Sitting under wall maps of Europe, the Middle East and the United States - including one pinpointing locations of suspected terror cells or possible supporters - Ms. Katz and her team of computer technicians and researchers spend their days searching the Internet for any new messages from militant groups and new addresses for terror sites. Her institute, based in a city she does not disclose, also has a small crew in Israel, which allows the organization to monitor sites around the clock.
"We are trying to think the way terrorist organizations think," said Ms. Katz, "The Internet today has become a front in the war itself."
Keeping tabs on these jihadist sites - several hundred exist - requires vigilance, as videos and statements uploaded by different groups often appear only briefly. A recent Tuesday was a particularly busy day. The Islambouli Brigade, a militant Islamic group, turned to one popular message board site called islamic-minbar.com, operated out of the Netherlands, to release the names of two women it said were responsible for the Aug. 24 explosions of two Russian planes and to claim responsibility for an attack at a Moscow subway station. "When we pledge to avenge our Chechen brothers, we do not break our promise," the Aug. 31 posting said.
Jaish Ansar al-Sunna, a group that has surfaced in Iraq, posted a video on its Internet site showing the bodies of 12 Nepali contractor workers who it had taken hostage and killed. The site was taken down that same day, but then reappeared on a computer server of a Utah-based Web hosting company.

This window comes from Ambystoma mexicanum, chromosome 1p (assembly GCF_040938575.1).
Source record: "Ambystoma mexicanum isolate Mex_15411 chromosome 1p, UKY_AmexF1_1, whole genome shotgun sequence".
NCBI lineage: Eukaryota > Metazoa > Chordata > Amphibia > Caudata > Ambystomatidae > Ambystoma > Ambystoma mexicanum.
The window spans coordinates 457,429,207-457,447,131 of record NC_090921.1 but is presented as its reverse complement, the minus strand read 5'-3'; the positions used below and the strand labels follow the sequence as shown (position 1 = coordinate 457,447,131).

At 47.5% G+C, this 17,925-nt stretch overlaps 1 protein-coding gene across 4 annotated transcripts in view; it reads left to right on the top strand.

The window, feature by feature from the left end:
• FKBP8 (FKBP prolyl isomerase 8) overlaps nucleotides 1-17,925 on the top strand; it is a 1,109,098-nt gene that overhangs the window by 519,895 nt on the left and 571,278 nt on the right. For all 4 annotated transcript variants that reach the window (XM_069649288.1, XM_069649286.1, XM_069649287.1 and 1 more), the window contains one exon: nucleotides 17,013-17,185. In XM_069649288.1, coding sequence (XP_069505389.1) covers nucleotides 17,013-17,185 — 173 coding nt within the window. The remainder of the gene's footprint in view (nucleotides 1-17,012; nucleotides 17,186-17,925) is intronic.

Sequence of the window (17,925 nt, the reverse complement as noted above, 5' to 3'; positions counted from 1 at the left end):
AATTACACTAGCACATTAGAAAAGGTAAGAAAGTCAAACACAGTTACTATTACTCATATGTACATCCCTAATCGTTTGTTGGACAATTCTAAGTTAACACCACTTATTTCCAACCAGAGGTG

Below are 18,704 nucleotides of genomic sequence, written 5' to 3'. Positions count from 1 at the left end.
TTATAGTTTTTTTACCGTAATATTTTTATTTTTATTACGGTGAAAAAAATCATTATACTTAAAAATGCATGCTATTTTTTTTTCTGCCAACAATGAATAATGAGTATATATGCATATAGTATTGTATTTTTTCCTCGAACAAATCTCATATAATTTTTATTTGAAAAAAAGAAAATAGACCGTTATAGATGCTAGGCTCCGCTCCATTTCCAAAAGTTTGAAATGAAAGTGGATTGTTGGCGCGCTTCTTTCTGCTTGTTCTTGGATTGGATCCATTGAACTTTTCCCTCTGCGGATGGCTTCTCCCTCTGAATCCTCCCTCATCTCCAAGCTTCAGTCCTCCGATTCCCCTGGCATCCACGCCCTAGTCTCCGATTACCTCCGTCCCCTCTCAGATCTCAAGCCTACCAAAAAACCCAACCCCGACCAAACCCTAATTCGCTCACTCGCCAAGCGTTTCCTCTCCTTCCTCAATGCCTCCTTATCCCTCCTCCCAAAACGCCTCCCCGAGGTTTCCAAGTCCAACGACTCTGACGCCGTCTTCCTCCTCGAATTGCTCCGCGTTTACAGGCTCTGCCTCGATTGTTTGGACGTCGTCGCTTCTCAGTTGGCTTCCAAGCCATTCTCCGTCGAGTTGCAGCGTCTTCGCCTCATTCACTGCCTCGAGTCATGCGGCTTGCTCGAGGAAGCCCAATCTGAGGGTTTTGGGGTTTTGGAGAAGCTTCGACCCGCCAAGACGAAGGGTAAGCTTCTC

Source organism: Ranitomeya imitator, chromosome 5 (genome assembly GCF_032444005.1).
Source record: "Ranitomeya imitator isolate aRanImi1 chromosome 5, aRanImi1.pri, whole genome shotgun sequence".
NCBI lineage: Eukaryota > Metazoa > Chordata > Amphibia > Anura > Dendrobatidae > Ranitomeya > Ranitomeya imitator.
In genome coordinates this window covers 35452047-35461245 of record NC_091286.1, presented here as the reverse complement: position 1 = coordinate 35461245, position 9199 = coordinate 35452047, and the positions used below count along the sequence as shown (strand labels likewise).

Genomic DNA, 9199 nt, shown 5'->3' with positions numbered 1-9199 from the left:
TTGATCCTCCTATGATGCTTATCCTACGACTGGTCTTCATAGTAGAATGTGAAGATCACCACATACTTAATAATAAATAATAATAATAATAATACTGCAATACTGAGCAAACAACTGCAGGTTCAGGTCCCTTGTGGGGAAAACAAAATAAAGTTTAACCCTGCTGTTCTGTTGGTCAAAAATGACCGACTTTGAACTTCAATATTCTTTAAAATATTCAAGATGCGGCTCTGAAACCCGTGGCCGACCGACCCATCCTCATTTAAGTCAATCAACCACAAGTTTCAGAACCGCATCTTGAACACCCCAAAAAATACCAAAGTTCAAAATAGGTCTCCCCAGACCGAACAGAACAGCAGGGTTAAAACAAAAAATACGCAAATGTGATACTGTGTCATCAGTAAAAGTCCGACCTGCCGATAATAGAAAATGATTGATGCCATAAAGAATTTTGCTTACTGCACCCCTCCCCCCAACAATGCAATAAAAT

While staffers at Ms. Katz's office rushed to translate these postings, others were busy snooping by using a special software program to electronically suck up more than 15,000 computer files from a Web site, or referring to a custom-made database to identify sites with common administrators, an assignment initiated by a government request. This week, they watched postings on the Web site Ansarnet.ws/vb alerting followers that a hostage had been killed, then directing them to a video showing the beheading of an American engineer held hostage in Iraq.
A crucial question, of course, is whether a site is simply offering inspirational rhetoric or is genuinely linked to terror strikes. Often, Web site exhortations are followed by acts of violence, but that doesn't necessarily mean they are connected.
In late May, for example, shortly after a kidnapping guide appeared on an online magazine called Al Battar, a wave of kidnappings and beheadings started in Saudi Arabia and Iraq. Last December, a 42-page essay published on a Web site called Global Islamic Media observed that "the Spanish government could not tolerate more than two, maximum three blows, after which it will have to withdraw as a result of popular pressure" from Iraq. Three months later, bombs tore apart trains in Madrid, resulting in the eventual departure of Spanish troops from Iraq.
In Clifton, the digital images and terrorist manuals from Abu al-Bukhary's site resided, like data from thousands of other Internet pages hosted at Fortress ITX, inside a sprawling computer room. Pointing to the wall of boxes with blinking lights, Fortress executives said they did not know who controlled most of the Web sites on their servers, as they sell space to clients who then resell it to countless others. "It is like an orange you buy at the supermarket," Mr. Ellis said. "Try figuring out what farm that came from."